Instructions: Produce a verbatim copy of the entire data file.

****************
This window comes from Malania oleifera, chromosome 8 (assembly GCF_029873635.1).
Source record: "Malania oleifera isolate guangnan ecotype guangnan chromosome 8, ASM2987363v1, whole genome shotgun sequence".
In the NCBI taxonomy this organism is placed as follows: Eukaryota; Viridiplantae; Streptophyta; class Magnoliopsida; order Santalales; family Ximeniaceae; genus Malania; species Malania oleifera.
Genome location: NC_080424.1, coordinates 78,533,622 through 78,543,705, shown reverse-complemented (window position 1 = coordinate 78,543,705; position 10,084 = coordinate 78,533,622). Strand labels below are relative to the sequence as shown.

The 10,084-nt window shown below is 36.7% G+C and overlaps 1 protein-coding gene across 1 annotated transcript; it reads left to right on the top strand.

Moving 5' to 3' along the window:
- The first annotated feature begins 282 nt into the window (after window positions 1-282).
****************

This window comes from Malania oleifera, chromosome 8 (assembly GCF_029873635.1).
Source record: "Malania oleifera isolate guangnan ecotype guangnan chromosome 8, ASM2987363v1, whole genome shotgun sequence".
In the NCBI taxonomy this organism is placed as follows: Eukaryota; Viridiplantae; Streptophyta; class Magnoliopsida; order Santalales; family Ximeniaceae; genus Malania; species Malania oleifera.
Genome location: NC_080424.1, coordinates 78,533,622 through 78,543,705, shown reverse-complemented (window position 1 = coordinate 78,543,705; position 10,084 = coordinate 78,533,622). Strand labels below are relative to the sequence as shown.

The 10,084-nt window shown below is 36.7% G+C and overlaps 1 protein-coding gene across 1 annotated transcript; it reads left to right on the top strand.

Moving 5' to 3' along the window:
- The first annotated feature begins 282 nt into the window (after window positions 1-282).